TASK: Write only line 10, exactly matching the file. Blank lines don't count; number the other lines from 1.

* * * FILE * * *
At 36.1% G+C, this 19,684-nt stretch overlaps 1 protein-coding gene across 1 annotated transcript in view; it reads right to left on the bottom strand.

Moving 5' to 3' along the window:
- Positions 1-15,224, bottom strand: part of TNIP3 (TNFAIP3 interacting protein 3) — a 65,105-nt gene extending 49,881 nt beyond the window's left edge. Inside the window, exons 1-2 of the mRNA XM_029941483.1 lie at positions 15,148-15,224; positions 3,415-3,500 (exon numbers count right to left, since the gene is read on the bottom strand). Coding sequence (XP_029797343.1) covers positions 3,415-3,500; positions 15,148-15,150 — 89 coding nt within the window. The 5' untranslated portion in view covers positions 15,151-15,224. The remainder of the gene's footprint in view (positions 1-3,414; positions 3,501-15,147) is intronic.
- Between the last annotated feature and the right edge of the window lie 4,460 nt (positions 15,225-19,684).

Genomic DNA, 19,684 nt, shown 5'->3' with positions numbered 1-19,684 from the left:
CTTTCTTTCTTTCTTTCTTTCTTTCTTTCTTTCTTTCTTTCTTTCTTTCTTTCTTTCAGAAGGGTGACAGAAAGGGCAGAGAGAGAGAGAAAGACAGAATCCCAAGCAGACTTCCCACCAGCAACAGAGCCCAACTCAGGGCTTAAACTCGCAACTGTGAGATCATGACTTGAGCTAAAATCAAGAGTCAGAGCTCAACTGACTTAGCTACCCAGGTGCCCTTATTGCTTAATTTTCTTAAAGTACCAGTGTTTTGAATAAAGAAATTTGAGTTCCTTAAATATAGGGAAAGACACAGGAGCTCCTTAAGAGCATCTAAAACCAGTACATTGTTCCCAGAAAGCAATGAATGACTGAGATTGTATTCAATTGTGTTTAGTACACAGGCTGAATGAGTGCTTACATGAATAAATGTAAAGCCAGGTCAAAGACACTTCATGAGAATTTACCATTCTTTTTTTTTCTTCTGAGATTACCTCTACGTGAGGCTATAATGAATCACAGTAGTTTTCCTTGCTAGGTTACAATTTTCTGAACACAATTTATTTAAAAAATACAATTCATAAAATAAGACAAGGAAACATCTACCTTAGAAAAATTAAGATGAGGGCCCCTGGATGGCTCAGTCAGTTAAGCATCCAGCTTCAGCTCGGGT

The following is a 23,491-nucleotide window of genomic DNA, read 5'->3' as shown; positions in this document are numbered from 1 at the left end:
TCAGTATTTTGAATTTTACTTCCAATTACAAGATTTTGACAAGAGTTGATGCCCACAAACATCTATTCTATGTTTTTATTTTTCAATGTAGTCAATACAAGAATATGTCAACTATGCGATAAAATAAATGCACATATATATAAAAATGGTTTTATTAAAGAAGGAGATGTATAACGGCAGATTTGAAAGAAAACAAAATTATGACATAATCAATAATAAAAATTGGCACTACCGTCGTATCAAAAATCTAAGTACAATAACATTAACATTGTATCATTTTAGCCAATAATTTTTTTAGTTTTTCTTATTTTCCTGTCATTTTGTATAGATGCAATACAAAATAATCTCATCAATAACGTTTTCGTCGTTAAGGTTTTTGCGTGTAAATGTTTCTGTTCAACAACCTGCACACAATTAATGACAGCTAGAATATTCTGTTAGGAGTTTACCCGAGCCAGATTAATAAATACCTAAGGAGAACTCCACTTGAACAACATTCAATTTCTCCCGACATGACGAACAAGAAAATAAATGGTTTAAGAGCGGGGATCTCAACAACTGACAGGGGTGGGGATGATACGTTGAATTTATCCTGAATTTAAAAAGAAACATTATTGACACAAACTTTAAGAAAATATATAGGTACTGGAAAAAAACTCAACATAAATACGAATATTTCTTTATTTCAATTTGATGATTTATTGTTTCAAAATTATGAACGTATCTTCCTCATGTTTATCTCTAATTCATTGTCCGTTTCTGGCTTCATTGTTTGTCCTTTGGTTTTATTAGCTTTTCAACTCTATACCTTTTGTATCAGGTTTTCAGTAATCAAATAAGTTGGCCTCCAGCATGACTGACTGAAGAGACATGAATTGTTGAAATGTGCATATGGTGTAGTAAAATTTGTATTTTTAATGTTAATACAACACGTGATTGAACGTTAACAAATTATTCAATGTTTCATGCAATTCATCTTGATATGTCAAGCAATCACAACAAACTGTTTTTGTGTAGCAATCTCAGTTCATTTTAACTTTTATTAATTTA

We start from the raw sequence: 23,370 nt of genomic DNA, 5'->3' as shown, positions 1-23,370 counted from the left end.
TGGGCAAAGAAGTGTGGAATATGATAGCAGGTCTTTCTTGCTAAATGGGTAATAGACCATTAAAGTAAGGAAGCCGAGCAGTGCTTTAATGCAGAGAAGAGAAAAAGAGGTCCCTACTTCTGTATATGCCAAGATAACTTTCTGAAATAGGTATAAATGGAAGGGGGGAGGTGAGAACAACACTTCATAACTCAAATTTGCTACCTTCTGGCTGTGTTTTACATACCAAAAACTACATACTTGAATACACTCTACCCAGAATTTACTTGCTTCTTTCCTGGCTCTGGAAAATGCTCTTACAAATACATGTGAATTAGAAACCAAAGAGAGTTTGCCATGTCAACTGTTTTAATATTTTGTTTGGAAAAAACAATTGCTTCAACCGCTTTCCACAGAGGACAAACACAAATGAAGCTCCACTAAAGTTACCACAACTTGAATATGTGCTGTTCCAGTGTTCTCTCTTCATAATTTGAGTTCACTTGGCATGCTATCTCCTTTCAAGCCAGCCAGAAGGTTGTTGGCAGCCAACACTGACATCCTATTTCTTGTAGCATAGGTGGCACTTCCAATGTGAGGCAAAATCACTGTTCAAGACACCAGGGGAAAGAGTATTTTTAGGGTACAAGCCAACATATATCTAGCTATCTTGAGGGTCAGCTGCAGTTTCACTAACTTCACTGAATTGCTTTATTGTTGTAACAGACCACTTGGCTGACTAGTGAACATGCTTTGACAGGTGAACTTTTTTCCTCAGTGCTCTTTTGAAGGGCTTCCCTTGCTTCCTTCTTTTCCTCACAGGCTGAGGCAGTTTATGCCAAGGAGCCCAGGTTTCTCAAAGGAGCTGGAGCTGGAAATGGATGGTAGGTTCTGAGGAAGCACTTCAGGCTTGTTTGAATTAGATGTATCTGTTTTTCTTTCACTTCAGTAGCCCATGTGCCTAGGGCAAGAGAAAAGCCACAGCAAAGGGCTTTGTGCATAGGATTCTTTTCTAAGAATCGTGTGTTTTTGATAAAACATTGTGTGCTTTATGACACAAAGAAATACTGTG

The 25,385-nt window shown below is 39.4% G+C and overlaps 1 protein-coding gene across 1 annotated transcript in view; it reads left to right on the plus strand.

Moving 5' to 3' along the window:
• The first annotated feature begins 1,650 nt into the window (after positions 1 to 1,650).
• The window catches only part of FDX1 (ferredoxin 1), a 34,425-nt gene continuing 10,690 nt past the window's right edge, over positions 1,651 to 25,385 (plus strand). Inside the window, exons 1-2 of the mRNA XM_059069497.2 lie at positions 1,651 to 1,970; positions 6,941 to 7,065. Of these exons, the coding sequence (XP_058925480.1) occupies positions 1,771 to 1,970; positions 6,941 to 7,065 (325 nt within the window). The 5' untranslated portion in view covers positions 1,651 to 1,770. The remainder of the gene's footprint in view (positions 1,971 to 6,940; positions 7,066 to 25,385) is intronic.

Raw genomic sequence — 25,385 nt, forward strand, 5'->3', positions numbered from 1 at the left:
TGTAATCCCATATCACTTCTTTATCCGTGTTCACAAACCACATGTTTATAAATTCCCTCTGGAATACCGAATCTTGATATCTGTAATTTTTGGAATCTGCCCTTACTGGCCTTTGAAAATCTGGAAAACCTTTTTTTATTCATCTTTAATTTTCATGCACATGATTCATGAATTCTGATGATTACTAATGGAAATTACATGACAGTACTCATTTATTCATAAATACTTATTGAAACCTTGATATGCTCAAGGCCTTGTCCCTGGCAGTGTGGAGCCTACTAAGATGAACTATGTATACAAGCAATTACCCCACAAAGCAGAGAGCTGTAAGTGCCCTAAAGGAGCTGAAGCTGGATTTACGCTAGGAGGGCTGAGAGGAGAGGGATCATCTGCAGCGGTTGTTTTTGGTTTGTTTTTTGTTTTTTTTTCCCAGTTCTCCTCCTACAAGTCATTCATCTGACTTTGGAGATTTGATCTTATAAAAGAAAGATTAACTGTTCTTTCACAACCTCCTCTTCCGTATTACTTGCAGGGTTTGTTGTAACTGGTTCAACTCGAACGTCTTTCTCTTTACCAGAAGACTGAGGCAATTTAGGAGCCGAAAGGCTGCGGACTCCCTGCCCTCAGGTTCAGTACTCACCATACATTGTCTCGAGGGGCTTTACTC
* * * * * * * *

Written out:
TGGGCAAAGAAGTGTGGAATATGATAGCAGGTCTTTCTTGCTAAATGGGTAATAGACCATTAAAGTAAGGAAGCCGAGCAGTGCTTTAATGCAGAGAAGAGAAAAAGAGGTCCCTACTTCTGTATATGCCAAGATAACTTTCTGAAATAGGTATAAATGGAAGGGGGGAGGTGAGAACAACACTTCATAACTCAAATTTGCTACCTTCTGGCTGTGTTTTACATACCAAAAACTACATACTTGAATACACTCTACCCAGAATTTACTTGCTTCTTTCCTGGCTCTGGAAAATGCTCTTACAAATACATGTGAATTAGAAACCAAAGAGAGTTTGCCATGTCAACTGTTTTAATATTTTGTTTGGAAAAAACAATTGCTTCAACCGCTTTCCACAGAGGACAAACACAAATGAAGCTCCACTAAAGTTACCACAACTTGAATATGTGCTGTTCCAGTGTTCTCTCTTCATAATTTGAGTTCACTTGGCATGCTATCTCCTTTCAAGCCAGCCAGAAGGTTGTTGGCAGCCAACACTGACATCCTATTTCTTGTAGCATAGGTGGCACTTCCAATGTGAGGCAAAATCACTGTTCAAGACACCAGGGGAAAGAGTATTTTTAGGGTACAAGCCAACATATATCTAGCTATCTTGAGGGTCAGCTGCAGTTTCACTAACTTCACTGAATTGCTTTATTGTTGTAACAGACCACTTGGCTGACTAGTGAACATGCTTTGACAGGTGAACTTTTTTCCTCAGTGCTCTTTTGAAGGGCTTCCCTTGCTTCCTTCTTTTCCTCACAGGCTGAGGCAGTTTATGCCAAGGAGCCCAGGTTTCTCAAAGGAGCTGGAGCTGGAAATGGATGGTAGGTTCTGAGGAAGCACTTCAGGCTTGTTTGAATTAGATGTATCTGTTTTTCTTTCACTTCAGTAGCCCATGTGCCTAGGGCAAGAGAAAAGCCACAGCAAAGGGCTTTGTGCATAGGATTCTTTTCTAAGAATCGTGTGTTTTTGATAAAACATTGTGTGCTTTATGACACAAAGAAATACTGTG